Home Print this page Email this page Small font size Default font size Increase font size
Users Online: 764
Home About us Editorial board Search Ahead of print Current issue Archives Submit article Instructions Subscribe Contacts Login 


 
 Table of Contents 
CASE REPORT
Year : 2021  |  Volume : 10  |  Issue : 1  |  Page : 558-560  

Bukuryoingohangekobokuto may improve recurrent aspiration pneumonia in patients with brain damage and reduce the caregiver burden


Department of Education and Support for Regional Medicine, Department of Kampo Medicine, Tohoku University Hospital; Department of Kampo and Integrative Medicine, Tohoku University Graduate School of Medicine, Seiryo-machi 1-1, Aoba-ku, Sendai, Miyagi, Japan

Date of Submission11-Aug-2020
Date of Decision06-Oct-2020
Date of Acceptance28-Oct-2020
Date of Web Publication30-Jan-2021

Correspondence Address:
Prof. Shin Takayama
Department of Education and Support for Regional Medicine, Tohoku University Hospital, Seiryo-machi 1-1, Aoba-ku, Sendai, Miyagi 980-8574
Japan
Login to access the Email id

Source of Support: None, Conflict of Interest: None


DOI: 10.4103/jfmpc.jfmpc_1627_20

Rights and Permissions
  Abstract 


A 17-year-old girl with hypoxic encephalopathy was hospitalized over four times in a year because of recurrent aspiration pneumonia (AP). She had dysphagia and reduced cough reflex as sequelae of brain damage. To prevent aspiration, a gastric tube was placed for feeding, but it did not reduce the frequency of AP because the gastroesophageal reflux caused backflow. However, after the Kampo medicine bukuryoingohangekobokuto (BRIHK) was added to the prescriptions, her sputum and gastroesophageal reflux was remarkably reduced. BRIHK is a Kampo medicine that confers multiple benefits such as improving swallowing and cough reflexes, reducing sputum, and improving gastric emptying. Subsequently, the frequency of sputum suction reduced from every 15 min to 30 min, thus reducing the burden on her mother. As a result, she has never been hospitalized for AP in the 7 years after treatment. Overall, BRIHK may be a treatment of choice for similar patients.

Keywords: Aspiration pneumonia, brain damage, bukuryoingohangekobokuto, hypoxic encephalopathy, Kampo medicine


How to cite this article:
Takayama S, Arita R, Kikuchi A, Ishii T. Bukuryoingohangekobokuto may improve recurrent aspiration pneumonia in patients with brain damage and reduce the caregiver burden. J Family Med Prim Care 2021;10:558-60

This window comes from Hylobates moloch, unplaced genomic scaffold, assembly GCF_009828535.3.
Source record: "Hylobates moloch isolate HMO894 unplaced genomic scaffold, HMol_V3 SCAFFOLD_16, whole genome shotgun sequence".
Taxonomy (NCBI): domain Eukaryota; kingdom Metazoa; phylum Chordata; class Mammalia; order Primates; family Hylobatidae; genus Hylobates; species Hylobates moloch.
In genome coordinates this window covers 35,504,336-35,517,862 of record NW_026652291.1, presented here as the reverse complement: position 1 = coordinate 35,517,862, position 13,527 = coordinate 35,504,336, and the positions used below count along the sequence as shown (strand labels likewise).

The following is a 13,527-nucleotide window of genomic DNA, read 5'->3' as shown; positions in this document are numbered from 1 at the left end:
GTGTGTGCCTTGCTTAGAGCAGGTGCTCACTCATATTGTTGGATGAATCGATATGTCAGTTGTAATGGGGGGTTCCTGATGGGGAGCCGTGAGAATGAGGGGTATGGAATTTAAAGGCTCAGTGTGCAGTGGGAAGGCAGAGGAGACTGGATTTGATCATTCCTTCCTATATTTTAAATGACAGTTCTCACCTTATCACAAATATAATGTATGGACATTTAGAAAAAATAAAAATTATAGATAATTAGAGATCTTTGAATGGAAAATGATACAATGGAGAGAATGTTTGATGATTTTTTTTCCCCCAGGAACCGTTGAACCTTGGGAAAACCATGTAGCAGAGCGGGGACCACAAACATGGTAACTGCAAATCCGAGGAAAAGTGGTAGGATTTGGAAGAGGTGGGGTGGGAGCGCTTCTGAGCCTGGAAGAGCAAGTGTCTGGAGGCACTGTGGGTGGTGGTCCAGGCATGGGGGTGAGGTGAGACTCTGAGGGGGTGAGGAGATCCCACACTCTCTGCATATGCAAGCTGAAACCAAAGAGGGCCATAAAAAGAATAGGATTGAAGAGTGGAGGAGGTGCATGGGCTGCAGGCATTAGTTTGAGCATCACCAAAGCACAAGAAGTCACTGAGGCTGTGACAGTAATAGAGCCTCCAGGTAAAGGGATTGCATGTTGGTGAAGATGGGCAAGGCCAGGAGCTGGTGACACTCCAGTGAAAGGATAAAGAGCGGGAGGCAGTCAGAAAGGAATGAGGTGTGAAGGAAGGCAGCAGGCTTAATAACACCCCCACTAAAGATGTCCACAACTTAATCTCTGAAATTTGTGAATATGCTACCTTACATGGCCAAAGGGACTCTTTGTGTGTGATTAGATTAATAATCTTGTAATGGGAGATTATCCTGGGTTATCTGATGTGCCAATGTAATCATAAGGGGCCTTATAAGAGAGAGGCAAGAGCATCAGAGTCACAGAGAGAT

How to cite this URL:
Takayama S, Arita R, Kikuchi A, Ishii T. Bukuryoingohangekobokuto may improve recurrent aspiration pneumonia in patients with brain damage and reduce the caregiver burden. J Family Med Prim Care [serial online] 2021 [cited 2021 Feb 26];10:558-60. Available from: https://www.jfmpc.com/text.asp?2021/10/1/558/307939




  Introduction Top


Aspiration pneumonia (AP) is one of the causes of death in patients with brain damage. It is characterized by impaired swallowing and cough reflexes, and gastroesophageal reflux of stomach.[1] Swallowing and cough reflexes are mediated by endogenous substance P, which is regulated by dopaminergic neurons in the cerebral basal ganglia. Moreover, peristalsis of the stomach is regulated by the vagus nerve. Thus, damage to these brain structures frequently results in AP. Caregivers provide oral care and suction sputum to prevent AP, thereby increasing the burden of care. Herein, we report a patient with hypoxic encephalopathy with frequent AP who was successfully treated with Kampo medicine.


  Case History Top


A 17-year-old girl with hypoxic encephalopathy after drowning was hospitalized four times in a year because of recurrent aspiration pneumonia. [Figure 1] shows the chest X-ray of the patient when she admitted with AP. She had dysphagia and reduced cough reflex as sequelae of hypoxic encephalopathy, with a level of consciousness of E2V1M2 on the Glasgow Coma Scale 5. Her mother had been burdened with performing repeated suction every 15 min. Her oxygen saturation decreased, and fever elevated if the suction was delayed. To prevent aspiration, a gastric tube was placed for feeding. However, it did not reduce the frequency of pneumonia because regular peristalsis of the stomach was poor, and the gastroesophageal reflux caused backflow of the fed content, as evaluated by gastrostomy imaging. However, after the Kampo medicine Bukuryoingohangekobokuto (BRIHK) was added to her treatment regimen, her sputum and gastroesophageal reflux was remarkably reduced. [Figure 2] shows the constant agent gastrography; the contrast agent remains in the stomach [Figure 2]a and moved to the duodenum after the administration of BRIHK [Figure 2]b. Subsequently, the frequency of sputum suction was reduced from every 15 min to 30 min, thus reducing the burden on her mother. As a result, she has not been hospitalized for pneumonia in the 7 years since the treatment.
Figure 1: Chest X-ray of the patient with pneumonia at admission

Click here to view
Figure 2: (a): Gastrography through gastrostomy before the administration of BRIHK. The contrast agent remains in the stomach. (b): Gastrography through gastrostomy 10 months after the administration of BRIHK. The contrast agent smoothly moved to duodenum.

Click here to view



  Discussion Top